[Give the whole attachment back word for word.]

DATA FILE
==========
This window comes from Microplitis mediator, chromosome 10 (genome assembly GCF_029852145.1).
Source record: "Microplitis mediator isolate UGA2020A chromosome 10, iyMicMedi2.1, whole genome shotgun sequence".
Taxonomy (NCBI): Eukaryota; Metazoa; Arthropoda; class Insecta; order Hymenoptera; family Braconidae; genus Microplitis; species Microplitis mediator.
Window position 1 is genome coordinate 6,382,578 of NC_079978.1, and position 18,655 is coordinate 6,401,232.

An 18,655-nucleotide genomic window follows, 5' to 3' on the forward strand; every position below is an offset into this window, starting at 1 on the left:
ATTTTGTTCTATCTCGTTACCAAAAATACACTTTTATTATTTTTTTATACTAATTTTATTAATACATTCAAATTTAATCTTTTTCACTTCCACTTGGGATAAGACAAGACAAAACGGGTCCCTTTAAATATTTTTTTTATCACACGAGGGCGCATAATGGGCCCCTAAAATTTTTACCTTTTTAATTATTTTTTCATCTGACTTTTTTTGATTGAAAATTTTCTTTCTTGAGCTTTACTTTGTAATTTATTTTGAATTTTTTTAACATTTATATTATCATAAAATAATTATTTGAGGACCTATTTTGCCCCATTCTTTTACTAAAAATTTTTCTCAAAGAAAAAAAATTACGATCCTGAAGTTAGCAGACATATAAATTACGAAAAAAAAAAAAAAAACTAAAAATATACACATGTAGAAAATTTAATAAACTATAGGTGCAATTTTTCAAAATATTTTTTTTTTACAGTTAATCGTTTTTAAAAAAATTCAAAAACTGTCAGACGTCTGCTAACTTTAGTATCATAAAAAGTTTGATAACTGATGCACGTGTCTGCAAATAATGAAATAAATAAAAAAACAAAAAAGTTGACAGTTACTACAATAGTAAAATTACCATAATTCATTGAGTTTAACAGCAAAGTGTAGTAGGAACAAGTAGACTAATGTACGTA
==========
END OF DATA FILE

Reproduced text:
This window comes from Microplitis mediator, chromosome 10 (genome assembly GCF_029852145.1).
Source record: "Microplitis mediator isolate UGA2020A chromosome 10, iyMicMedi2.1, whole genome shotgun sequence".
Taxonomy (NCBI): Eukaryota; Metazoa; Arthropoda; class Insecta; order Hymenoptera; family Braconidae; genus Microplitis; species Microplitis mediator.
Window position 1 is genome coordinate 6,382,578 of NC_079978.1, and position 18,655 is coordinate 6,401,232.

An 18,655-nucleotide genomic window follows, 5' to 3' on the forward strand; every position below is an offset into this window, starting at 1 on the left:
ATTTTGTTCTATCTCGTTACCAAAAATACACTTTTATTATTTTTTTATACTAATTTTATTAATACATTCAAATTTAATCTTTTTCACTTCCACTTGGGATAAGACAAGACAAAACGGGTCCCTTTAAATATTTTTTTTATCACACGAGGGCGCATAATGGGCCCCTAAAATTTTTACCTTTTTAATTATTTTTTCATCTGACTTTTTTTGATTGAAAATTTTCTTTCTTGAGCTTTACTTTGTAATTTATTTTGAATTTTTTTAACATTTATATTATCATAAAATAATTATTTGAGGACCTATTTTGCCCCATTCTTTTACTAAAAATTTTTCTCAAAGAAAAAAAATTACGATCCTGAAGTTAGCAGACATATAAATTACGAAAAAAAAAAAAAAAACTAAAAATATACACATGTAGAAAATTTAATAAACTATAGGTGCAATTTTTCAAAATATTTTTTTTTTACAGTTAATCGTTTTTAAAAAAATTCAAAAACTGTCAGACGTCTGCTAACTTTAGTATCATAAAAAGTTTGATAACTGATGCACGTGTCTGCAAATAATGAAATAAATAAAAAAACAAAAAAGTTGACAGTTACTACAATAGTAAAATTACCATAATTCATTGAGTTTAACAGCAAAGTGTAGTAGGAACAAGTAGACTAATGTACGTA